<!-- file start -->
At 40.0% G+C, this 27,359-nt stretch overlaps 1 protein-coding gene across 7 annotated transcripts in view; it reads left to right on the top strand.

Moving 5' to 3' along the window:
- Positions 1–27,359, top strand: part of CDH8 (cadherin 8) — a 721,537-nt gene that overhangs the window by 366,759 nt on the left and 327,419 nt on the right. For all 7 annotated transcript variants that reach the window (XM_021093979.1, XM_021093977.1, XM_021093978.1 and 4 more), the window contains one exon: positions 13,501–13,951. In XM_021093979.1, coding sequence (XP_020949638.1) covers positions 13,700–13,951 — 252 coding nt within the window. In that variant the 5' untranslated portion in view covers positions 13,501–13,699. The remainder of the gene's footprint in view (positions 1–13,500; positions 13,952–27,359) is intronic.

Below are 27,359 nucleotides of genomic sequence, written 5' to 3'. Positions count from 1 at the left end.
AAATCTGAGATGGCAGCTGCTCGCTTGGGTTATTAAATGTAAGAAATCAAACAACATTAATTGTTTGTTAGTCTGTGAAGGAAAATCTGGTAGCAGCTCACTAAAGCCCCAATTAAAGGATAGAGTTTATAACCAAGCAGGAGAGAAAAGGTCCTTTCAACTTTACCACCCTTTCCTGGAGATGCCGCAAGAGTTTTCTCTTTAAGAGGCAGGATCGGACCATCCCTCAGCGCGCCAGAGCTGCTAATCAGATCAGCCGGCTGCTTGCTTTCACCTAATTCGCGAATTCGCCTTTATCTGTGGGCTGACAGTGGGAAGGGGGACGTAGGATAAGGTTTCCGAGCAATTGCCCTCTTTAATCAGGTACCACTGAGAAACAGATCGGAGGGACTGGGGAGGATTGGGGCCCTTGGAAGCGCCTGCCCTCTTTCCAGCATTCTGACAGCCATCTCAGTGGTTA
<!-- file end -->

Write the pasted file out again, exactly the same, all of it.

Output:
At 40.0% G+C, this 27,359-nt stretch overlaps 1 protein-coding gene across 7 annotated transcripts in view; it reads left to right on the top strand.

Moving 5' to 3' along the window:
- Positions 1–27,359, top strand: part of CDH8 (cadherin 8) — a 721,537-nt gene that overhangs the window by 366,759 nt on the left and 327,419 nt on the right. For all 7 annotated transcript variants that reach the window (XM_021093979.1, XM_021093977.1, XM_021093978.1 and 4 more), the window contains one exon: positions 13,501–13,951. In XM_021093979.1, coding sequence (XP_020949638.1) covers positions 13,700–13,951 — 252 coding nt within the window. In that variant the 5' untranslated portion in view covers positions 13,501–13,699. The remainder of the gene's footprint in view (positions 1–13,500; positions 13,952–27,359) is intronic.

Below are 27,359 nucleotides of genomic sequence, written 5' to 3'. Positions count from 1 at the left end.
AAATCTGAGATGGCAGCTGCTCGCTTGGGTTATTAAATGTAAGAAATCAAACAACATTAATTGTTTGTTAGTCTGTGAAGGAAAATCTGGTAGCAGCTCACTAAAGCCCCAATTAAAGGATAGAGTTTATAACCAAGCAGGAGAGAAAAGGTCCTTTCAACTTTACCACCCTTTCCTGGAGATGCCGCAAGAGTTTTCTCTTTAAGAGGCAGGATCGGACCATCCCTCAGCGCGCCAGAGCTGCTAATCAGATCAGCCGGCTGCTTGCTTTCACCTAATTCGCGAATTCGCCTTTATCTGTGGGCTGACAGTGGGAAGGGGGACGTAGGATAAGGTTTCCGAGCAATTGCCCTCTTTAATCAGGTACCACTGAGAAACAGATCGGAGGGACTGGGGAGGATTGGGGCCCTTGGAAGCGCCTGCCCTCTTTCCAGCATTCTGACAGCCATCTCAGTGGTTA